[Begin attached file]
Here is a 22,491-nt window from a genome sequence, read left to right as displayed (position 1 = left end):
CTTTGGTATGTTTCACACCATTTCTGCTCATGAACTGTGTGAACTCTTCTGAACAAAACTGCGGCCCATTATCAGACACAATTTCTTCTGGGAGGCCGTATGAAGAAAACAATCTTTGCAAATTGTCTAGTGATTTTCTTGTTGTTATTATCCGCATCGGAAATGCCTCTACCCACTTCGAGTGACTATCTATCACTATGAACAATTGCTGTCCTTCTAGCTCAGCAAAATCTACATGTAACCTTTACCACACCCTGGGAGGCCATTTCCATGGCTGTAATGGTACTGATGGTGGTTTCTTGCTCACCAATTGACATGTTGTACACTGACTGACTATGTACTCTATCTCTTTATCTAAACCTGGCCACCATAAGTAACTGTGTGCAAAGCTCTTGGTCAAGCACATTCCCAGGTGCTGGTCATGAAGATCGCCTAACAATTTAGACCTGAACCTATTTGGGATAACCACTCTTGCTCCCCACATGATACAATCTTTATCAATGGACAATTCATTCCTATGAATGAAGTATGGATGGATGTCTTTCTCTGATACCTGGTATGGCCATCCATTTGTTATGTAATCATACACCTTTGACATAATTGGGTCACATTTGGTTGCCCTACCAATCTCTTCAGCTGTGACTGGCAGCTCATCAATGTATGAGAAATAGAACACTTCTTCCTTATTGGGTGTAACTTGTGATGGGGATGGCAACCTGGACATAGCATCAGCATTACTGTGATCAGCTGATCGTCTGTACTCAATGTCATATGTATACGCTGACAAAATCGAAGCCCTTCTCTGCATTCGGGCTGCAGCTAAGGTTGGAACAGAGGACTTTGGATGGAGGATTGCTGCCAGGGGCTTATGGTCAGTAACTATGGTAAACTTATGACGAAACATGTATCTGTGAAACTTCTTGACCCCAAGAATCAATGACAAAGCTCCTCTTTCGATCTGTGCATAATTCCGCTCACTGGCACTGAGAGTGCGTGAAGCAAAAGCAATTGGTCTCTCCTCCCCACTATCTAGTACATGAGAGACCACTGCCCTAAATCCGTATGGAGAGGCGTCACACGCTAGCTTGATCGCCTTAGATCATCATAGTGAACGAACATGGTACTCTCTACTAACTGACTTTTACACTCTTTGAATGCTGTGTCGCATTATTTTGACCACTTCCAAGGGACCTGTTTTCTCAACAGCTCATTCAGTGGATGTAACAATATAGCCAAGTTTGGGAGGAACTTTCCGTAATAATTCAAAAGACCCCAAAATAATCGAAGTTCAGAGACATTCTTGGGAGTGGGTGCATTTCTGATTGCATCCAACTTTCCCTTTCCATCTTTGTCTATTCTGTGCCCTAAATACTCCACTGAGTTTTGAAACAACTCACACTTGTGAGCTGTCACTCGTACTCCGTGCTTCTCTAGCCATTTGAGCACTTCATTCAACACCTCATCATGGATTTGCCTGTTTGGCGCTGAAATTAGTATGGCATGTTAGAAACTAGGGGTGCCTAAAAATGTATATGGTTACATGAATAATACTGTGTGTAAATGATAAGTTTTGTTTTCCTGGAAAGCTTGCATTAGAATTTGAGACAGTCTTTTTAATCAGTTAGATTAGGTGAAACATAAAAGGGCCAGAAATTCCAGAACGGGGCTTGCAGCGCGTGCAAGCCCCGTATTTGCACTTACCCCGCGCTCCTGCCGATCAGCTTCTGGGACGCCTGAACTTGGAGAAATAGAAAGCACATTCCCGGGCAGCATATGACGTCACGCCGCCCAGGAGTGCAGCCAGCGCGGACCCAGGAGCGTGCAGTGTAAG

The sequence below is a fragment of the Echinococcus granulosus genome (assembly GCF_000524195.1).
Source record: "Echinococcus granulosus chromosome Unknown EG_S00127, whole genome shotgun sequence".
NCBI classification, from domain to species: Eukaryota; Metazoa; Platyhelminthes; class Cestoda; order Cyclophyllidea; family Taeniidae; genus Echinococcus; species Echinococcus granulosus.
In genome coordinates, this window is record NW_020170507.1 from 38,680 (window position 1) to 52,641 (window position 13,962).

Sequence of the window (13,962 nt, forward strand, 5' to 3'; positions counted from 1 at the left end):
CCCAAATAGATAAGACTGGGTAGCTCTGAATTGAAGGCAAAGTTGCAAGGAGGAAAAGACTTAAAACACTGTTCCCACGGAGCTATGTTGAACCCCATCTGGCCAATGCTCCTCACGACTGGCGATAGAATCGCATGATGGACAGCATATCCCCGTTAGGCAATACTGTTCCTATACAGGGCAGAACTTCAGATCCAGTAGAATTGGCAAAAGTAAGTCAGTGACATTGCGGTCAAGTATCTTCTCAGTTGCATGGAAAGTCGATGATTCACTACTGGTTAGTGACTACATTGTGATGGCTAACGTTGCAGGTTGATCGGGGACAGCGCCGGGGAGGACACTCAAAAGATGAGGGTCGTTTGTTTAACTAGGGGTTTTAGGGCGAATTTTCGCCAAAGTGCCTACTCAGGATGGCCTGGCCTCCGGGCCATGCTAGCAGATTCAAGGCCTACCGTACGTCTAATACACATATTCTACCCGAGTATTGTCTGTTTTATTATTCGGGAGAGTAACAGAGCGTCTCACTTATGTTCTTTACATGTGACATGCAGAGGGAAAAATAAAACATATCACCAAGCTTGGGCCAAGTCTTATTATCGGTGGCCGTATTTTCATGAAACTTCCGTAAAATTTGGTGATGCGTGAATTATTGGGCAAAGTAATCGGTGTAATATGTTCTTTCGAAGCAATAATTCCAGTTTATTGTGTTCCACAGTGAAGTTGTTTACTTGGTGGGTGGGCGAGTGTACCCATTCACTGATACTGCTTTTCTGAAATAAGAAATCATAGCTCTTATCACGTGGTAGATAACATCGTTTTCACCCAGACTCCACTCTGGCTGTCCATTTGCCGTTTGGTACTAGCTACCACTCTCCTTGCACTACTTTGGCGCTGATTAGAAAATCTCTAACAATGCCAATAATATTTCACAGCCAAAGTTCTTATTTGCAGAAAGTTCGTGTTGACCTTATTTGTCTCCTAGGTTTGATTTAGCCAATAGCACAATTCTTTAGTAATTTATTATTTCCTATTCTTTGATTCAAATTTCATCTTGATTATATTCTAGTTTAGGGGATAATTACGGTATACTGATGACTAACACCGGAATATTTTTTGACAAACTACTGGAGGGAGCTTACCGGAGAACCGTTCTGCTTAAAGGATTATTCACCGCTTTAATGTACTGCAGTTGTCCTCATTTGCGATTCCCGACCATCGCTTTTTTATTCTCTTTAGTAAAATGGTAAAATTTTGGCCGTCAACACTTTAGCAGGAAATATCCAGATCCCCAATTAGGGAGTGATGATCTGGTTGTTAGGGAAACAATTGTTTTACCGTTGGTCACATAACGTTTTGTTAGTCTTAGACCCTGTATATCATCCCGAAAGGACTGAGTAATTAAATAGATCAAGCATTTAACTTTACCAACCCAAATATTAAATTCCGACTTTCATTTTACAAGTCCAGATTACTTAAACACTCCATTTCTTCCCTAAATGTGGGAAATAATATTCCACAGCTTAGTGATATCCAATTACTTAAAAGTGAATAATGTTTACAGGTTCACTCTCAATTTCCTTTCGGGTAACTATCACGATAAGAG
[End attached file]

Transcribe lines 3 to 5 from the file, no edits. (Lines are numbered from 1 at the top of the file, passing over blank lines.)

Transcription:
The sequence below is a fragment of the Echinococcus granulosus genome (assembly GCF_000524195.1).
Source record: "Echinococcus granulosus chromosome Unknown EG_S00127, whole genome shotgun sequence".
NCBI classification, from domain to species: Eukaryota; Metazoa; Platyhelminthes; class Cestoda; order Cyclophyllidea; family Taeniidae; genus Echinococcus; species Echinococcus granulosus.